Time’s up on ignoring sexual misconduct. In one of The Roar’s previous issues, the topic of the #MeToo movement was brought up in response to the outpour of sexual assault scandals that began to pop up in Hollywood. People following the whole movement were exposed to not only shocking accusations, but also the rise up of all kinds of people for those that were silenced. Influential women such as America Ferrera and Gina Rodriguez were encouraging women beyond the entertainment industry to speak out by shedding some light on their own #MeToo stories. Over the past month, a new movement has started up that follows along its predecessor’s goals.

The Time’s Up movement goes beyond the original standing up, listening to and telling of sexual harassment. According to the Time’s Up website, “The clock has run out on sexual assault, harassment and inequality in the workplace. It’s time to do something about it.”  This all began on New Year’s Day, when 300 women within the current entertainment industry signed a letter that was printed in the New York Times. This letter began the focus females outside of the industry with a promise to fight for women regardless of social class.

This time around, advocacy has become the focus. Frontrunners like Shonda Rhimes, Natalie Portman and so many other women in the public eye have begun a Legal Defense Fund and information center on their website for those that do not have a voice or the strength to come forward or even the knowledge of how to do so. According to Entertainment Tonight’s article on the subject, working class women are a focal point. This is also reiterated on the Time’s Up’s website with the open letter to any women that may come across it online. This is a huge shift and refocus compared to the #MeToo campaign, according to some critics online. Where #MeToo was criticized for solely giving a voice to rich and powerful females in Hollywood, Time’s Up brings up the need for financial support and knowledge on the subject for those that are hidden in the shadows that have gone through sexual harassment and may not know or have the means to stand up.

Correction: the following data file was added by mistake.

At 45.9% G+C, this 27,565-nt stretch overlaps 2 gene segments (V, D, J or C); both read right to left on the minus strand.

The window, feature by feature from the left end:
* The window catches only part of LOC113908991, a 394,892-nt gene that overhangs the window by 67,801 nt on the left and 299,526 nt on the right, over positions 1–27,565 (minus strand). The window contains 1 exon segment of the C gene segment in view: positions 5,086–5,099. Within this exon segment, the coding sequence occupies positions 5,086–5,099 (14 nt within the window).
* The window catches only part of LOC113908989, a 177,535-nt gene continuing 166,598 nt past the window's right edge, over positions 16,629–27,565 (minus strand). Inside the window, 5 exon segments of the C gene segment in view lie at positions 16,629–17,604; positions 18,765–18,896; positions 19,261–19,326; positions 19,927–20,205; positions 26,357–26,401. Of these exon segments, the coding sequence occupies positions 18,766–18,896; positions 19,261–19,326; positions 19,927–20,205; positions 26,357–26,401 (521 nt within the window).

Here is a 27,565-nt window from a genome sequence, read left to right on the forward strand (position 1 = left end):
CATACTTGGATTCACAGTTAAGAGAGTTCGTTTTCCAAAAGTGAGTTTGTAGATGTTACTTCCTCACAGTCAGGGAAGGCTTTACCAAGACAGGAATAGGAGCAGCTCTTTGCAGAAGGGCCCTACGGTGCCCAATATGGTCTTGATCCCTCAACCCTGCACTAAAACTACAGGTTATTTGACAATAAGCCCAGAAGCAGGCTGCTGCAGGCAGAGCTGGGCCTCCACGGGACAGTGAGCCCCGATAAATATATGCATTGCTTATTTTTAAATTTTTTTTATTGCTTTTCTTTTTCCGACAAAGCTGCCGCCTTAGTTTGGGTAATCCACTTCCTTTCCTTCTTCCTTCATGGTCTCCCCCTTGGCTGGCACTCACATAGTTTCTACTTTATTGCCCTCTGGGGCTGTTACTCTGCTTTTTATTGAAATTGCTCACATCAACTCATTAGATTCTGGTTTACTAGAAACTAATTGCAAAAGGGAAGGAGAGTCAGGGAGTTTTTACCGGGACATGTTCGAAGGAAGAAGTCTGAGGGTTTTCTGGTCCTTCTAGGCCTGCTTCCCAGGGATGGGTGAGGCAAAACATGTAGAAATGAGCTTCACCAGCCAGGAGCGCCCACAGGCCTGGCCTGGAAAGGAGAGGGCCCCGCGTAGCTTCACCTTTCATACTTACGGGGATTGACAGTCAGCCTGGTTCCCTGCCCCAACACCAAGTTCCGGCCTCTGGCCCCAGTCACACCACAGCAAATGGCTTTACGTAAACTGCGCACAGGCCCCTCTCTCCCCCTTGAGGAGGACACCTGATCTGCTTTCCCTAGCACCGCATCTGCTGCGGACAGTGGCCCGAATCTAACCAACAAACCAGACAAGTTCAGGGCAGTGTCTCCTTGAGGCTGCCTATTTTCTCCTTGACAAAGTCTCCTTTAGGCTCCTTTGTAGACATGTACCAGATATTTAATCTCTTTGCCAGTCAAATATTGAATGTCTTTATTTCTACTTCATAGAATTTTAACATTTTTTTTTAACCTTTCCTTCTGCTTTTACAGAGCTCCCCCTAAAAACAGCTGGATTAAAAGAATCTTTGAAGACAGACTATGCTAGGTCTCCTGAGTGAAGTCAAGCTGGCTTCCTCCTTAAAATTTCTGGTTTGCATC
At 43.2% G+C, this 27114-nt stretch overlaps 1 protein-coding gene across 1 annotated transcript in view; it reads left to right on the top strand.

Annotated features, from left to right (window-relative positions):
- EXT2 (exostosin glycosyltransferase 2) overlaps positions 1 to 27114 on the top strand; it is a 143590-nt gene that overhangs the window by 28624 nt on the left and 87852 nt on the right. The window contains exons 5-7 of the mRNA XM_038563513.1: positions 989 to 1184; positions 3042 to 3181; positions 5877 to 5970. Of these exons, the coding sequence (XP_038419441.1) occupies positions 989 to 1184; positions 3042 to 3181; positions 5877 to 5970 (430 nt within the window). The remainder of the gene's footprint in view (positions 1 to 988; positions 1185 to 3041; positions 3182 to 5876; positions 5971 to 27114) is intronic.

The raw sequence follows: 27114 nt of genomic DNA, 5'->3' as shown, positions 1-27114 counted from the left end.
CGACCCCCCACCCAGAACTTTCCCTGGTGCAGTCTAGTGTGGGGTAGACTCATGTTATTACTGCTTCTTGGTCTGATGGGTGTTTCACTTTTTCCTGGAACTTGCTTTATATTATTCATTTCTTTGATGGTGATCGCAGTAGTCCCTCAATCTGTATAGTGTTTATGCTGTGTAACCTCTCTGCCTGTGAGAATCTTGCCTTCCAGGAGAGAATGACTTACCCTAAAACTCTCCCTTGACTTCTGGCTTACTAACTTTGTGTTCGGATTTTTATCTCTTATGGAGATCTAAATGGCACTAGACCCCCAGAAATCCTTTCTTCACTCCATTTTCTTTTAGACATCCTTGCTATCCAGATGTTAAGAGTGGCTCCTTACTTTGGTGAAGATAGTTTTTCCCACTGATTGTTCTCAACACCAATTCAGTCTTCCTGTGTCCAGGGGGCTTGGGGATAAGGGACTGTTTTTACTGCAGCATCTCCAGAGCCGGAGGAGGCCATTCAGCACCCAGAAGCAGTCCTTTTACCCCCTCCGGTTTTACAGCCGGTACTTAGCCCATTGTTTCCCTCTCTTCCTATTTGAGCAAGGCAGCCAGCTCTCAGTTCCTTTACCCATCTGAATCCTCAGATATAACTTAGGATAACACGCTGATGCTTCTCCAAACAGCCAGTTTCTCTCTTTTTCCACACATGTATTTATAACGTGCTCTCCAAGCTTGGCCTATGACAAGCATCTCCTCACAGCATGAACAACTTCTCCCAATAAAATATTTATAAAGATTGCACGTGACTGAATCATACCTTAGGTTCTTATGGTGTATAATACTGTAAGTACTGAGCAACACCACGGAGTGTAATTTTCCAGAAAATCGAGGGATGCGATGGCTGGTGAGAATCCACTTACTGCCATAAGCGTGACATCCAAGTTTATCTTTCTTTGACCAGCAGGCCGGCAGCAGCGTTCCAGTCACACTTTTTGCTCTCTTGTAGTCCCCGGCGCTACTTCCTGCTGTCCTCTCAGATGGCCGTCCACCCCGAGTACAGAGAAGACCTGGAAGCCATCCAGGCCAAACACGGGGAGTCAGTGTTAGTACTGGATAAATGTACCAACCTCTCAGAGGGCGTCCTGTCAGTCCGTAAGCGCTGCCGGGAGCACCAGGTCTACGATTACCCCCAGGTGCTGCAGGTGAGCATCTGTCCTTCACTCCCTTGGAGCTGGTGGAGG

The creation of this campaign was broadcasted at the 2018 Golden Globes. Female celebrities were encouraged to show up in black attire in honor of those affected by sexual misconduct. In support of the demonstration for inequality, male celebrities in attendance at the awards show sported onyx-colored clothing. This included Nick Jonas, Armie Hammer and most all others in attendance.

This course of action was followed by criticism as well. Blanca Blanco, one of the attendees of the night not in support of the dress code, wore a red dress. When she received hate for the color choice, she responded with a tweet, stating “The issue is bigger than my dress color. #TimesUp.” She was not the only celebrity of the night to boycott the decision to wear black. The president of the Hollywood Forgeign Press Association, Meher Tatna, received backlash for her red outfit. However, she was only following her India tradition of wearing a joyous color in Lou of a celebration, which the 75th anniversary of the Golden Globes was to her. She did complete the outfit with a Time’s Up pin.

The black dress code was paired with “Time’s Up” pins that were, according to E.T. Online, designed by Arianne Phillips at the request of Reese Witherspoon. Celebrities, of all races, gender, sexuality and walks of life, sported the pins in support of the Hollywood started movement. This brought not only publicity to the movement itself, but also went along well with the issues of sexual harassment broached at the Golden Globes by the recipients of the awards and those in support of helping women find their voice.

This movement has supporters and criticizers. Whether you agree or disagree with the movement, the time has come that sexual misconduct can no longer be ignored or silenced. If you or anyone you know wants more information on the movement itself or just more information and statistics on sexual misconduct and female inequality, visit the Time’s Up website.